Government reforms (1): Modern slavery – don’t ignore it!

modern slaveryWhat do we already know?

We updated you in our February 2016 Newsletter Government reforms (1): Modern slavery disclosure obligations and our Anne-Marie Boyle’s blog Modern slavery – a twenty-first century wakeup call on the Modern Slavery Act 2015 which aims to combat crimes of slavery and human trafficking and requires commercial organisations with a global turnover above £36m to publish an annual slavery and human trafficking statement for each financial year.

As a reminder, commercial organisations with less than £36m turnover who are in the business of supplying goods or services to larger organisations will not be immune. Your larger customers and clients may well be approaching you as part of their due diligence to determine what your business is doing to eradicate modern slavery.

What’s new?

In case you thought modern slavery was really only something which happened elsewhere and the Modern Slavery Act obligations just a painful paper exercise, we have a wakeup call from the Courts.

For the first time a UK company has been found civilly liable for victims of trafficking, On 10 June 2016, the High Court found DJ Houghton Chicken Catching Services Ltd (‘DJ Houghton’) liable to compensate victims of modern slavery.

The High Court ordered DJ Houghton to pay compensation to Lithuanian workers who had been trafficked to the UK and severely exploited by the company.  The Court ruled that the trafficked workers were owed compensation for:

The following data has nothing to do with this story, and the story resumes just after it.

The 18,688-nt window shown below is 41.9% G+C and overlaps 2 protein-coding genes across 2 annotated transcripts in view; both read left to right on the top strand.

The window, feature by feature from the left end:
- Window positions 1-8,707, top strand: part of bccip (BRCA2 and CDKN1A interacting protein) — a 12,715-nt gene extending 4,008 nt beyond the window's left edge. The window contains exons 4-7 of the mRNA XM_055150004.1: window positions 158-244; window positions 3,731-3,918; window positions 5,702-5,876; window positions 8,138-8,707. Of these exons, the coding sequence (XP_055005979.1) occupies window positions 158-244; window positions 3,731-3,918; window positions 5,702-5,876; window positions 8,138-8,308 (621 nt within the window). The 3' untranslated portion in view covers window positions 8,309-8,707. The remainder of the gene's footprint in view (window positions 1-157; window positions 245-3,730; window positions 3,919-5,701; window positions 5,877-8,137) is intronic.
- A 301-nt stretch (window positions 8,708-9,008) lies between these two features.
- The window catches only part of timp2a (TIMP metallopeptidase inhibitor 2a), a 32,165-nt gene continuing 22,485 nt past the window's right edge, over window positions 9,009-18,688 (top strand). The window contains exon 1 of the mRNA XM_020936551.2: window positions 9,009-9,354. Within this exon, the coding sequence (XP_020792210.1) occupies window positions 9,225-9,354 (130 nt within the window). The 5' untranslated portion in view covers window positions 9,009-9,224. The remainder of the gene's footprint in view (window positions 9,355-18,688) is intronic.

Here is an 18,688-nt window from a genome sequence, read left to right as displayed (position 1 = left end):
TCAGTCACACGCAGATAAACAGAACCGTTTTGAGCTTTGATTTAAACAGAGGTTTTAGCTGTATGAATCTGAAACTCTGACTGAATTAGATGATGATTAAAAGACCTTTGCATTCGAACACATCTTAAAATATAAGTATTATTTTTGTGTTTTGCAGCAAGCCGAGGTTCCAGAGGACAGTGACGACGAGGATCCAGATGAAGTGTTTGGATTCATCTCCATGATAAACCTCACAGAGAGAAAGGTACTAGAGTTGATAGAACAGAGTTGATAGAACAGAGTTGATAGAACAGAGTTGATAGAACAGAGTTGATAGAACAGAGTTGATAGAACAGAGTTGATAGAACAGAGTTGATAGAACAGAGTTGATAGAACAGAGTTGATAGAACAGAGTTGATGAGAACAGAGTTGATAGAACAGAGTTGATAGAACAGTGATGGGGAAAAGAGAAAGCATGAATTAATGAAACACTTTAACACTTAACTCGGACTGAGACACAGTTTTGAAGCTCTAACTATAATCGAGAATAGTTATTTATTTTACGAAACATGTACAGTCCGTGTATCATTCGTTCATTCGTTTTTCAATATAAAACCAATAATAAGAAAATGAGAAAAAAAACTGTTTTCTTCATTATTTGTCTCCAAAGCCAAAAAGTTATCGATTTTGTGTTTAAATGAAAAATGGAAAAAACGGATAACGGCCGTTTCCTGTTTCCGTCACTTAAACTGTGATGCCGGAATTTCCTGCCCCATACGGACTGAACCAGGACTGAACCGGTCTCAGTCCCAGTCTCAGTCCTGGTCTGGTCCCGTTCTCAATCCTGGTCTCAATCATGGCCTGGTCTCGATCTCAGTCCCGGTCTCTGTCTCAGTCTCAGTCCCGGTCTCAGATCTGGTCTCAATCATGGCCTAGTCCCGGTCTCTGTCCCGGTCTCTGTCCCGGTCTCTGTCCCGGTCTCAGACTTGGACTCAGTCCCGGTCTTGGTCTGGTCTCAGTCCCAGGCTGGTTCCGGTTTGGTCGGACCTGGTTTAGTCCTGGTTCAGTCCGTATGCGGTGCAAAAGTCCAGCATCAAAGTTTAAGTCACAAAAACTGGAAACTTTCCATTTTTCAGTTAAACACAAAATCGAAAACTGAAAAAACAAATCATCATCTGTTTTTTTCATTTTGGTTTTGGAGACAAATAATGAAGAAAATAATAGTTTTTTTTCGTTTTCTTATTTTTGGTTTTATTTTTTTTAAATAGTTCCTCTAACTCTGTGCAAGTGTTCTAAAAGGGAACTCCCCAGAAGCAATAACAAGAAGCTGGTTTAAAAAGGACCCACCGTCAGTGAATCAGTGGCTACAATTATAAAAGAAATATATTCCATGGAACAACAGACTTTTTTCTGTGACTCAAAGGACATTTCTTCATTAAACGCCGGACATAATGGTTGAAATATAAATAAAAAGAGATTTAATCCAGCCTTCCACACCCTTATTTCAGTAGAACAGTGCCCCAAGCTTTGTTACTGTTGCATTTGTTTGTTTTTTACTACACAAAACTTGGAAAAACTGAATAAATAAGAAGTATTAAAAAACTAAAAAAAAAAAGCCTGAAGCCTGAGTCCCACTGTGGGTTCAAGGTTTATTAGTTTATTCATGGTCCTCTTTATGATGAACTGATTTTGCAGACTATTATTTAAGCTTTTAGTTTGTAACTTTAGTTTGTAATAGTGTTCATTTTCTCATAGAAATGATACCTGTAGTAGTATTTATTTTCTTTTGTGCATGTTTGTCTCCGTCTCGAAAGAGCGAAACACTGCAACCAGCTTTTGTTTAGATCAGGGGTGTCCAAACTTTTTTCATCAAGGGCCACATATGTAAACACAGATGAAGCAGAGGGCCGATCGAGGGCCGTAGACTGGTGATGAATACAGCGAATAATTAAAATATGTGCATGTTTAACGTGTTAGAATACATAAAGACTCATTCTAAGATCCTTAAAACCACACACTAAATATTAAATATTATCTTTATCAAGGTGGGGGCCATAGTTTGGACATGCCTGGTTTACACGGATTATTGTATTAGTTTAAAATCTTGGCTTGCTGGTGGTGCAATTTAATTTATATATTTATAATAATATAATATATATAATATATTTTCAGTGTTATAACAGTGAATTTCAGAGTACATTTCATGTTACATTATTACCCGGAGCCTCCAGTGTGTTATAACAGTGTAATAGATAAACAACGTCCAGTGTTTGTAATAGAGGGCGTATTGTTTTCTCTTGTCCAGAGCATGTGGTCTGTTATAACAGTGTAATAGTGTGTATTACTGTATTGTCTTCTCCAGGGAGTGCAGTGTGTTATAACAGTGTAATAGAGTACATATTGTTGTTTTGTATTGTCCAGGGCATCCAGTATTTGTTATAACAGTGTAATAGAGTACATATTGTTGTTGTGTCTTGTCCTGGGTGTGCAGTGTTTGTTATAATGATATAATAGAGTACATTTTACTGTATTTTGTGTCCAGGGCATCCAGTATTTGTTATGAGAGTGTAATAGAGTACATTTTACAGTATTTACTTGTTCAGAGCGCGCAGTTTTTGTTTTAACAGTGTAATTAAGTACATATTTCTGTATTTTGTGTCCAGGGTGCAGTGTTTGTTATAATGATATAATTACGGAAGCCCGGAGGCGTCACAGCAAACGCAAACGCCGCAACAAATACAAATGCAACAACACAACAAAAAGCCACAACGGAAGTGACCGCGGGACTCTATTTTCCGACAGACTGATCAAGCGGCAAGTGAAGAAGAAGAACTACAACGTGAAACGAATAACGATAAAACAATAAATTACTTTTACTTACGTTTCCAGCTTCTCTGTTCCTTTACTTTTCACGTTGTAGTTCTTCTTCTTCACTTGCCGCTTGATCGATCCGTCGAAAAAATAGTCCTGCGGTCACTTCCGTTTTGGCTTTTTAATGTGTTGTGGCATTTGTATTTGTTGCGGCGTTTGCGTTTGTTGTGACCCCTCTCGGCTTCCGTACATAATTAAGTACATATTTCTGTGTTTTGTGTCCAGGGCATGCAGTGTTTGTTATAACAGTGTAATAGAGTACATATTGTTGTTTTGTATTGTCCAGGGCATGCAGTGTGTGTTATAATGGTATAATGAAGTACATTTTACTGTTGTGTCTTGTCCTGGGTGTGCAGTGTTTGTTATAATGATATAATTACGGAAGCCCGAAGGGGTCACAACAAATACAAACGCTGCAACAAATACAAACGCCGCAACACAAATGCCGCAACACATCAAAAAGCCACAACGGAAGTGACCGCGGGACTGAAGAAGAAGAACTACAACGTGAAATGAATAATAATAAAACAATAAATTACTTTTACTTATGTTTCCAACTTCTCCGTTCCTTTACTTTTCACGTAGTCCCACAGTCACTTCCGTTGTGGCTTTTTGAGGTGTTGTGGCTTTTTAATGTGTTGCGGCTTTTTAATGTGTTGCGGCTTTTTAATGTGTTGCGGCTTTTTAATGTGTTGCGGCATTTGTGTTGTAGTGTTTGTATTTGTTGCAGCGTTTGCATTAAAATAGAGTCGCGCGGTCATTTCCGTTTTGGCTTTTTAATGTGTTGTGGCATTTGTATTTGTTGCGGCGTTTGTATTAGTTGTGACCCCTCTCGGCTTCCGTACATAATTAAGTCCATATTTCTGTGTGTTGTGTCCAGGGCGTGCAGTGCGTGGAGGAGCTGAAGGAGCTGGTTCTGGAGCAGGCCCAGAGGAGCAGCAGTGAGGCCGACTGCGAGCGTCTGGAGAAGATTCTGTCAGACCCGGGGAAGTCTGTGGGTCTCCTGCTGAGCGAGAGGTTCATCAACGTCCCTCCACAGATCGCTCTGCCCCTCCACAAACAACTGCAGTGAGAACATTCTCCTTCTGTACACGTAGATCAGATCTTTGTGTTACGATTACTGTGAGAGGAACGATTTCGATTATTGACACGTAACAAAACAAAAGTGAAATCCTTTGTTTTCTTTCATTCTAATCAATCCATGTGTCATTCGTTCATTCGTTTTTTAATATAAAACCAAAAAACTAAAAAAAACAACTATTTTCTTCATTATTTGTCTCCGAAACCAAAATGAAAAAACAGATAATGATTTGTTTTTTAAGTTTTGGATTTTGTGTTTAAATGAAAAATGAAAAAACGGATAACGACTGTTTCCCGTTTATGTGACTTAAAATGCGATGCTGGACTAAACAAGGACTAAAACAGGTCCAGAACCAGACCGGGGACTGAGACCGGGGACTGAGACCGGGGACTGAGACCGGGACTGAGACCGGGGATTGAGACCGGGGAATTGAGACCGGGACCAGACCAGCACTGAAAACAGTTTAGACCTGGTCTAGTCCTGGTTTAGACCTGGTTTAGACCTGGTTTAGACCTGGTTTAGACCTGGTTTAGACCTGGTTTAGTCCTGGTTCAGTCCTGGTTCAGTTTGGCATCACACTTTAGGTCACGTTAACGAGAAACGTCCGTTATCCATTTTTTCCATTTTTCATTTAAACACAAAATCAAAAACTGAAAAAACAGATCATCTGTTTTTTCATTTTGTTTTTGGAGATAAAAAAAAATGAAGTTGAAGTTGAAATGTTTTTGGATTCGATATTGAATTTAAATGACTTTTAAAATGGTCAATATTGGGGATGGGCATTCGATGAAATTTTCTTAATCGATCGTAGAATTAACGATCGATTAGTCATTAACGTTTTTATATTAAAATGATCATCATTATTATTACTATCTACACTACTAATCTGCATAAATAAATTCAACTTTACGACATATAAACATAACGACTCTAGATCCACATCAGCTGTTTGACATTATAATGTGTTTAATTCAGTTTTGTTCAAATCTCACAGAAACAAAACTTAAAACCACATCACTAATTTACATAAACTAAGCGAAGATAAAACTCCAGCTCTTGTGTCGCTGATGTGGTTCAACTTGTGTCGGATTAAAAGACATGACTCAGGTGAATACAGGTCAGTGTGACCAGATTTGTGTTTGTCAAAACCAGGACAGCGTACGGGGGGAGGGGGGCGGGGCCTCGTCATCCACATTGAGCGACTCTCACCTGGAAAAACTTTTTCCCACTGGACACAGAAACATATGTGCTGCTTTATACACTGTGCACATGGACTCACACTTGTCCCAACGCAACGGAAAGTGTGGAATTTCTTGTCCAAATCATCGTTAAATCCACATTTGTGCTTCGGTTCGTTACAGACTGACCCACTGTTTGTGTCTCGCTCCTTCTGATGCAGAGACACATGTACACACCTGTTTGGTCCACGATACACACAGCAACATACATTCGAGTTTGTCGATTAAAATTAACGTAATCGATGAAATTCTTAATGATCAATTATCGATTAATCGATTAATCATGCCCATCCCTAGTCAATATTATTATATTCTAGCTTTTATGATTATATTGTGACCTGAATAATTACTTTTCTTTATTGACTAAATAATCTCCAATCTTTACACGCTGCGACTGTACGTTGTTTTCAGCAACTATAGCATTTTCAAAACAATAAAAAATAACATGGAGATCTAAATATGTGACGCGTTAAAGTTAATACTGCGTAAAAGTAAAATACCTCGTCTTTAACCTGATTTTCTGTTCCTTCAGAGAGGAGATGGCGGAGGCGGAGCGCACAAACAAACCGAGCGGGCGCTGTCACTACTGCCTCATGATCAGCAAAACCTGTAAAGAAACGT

• failure to pay the agricultural minimum wage;
  • charging of prohibited work-finding fees;
  • unlawfully withholding wages; and
  • depriving the workers of facilities to wash, rest, eat and drink.

The amount of compensation will be fixed at a later hearing but is expected to run to hundreds of thousands of pounds for unpaid wages alone.

The Gangmaster Licensing Authority revoked DJ Houghton’s licence and the trafficked men were taken into the care of the National Referral Mechanism for victims of human trafficking.  However, no criminal charges have been brought.

The trafficked men were working in supply chains producing premium free range eggs for McDonald’s, Tesco, Asda, M&S and the Sainsbury’s Woodland brand.

For further details of the case please see here.

Implications?

This case is a timely wakeup call for organisations to ensure they are compliant with the new Modern Slavery Act obligations and to eradicate any form of modern slavery form their supply chains.  It is clear that modern slavery issues occur not just in the developing world, but also much closer to home.

The case also demonstrates the growing appetite to clamp down on such abuses, and importance of taking action sooner rather than later!

If you would like support with complying with the Modern Slavery Act obligations, either the preparation of your MSA statement or reviewing/amending your staff policies, please contact our Senior Solicitor, Anne-Marie Boyle at .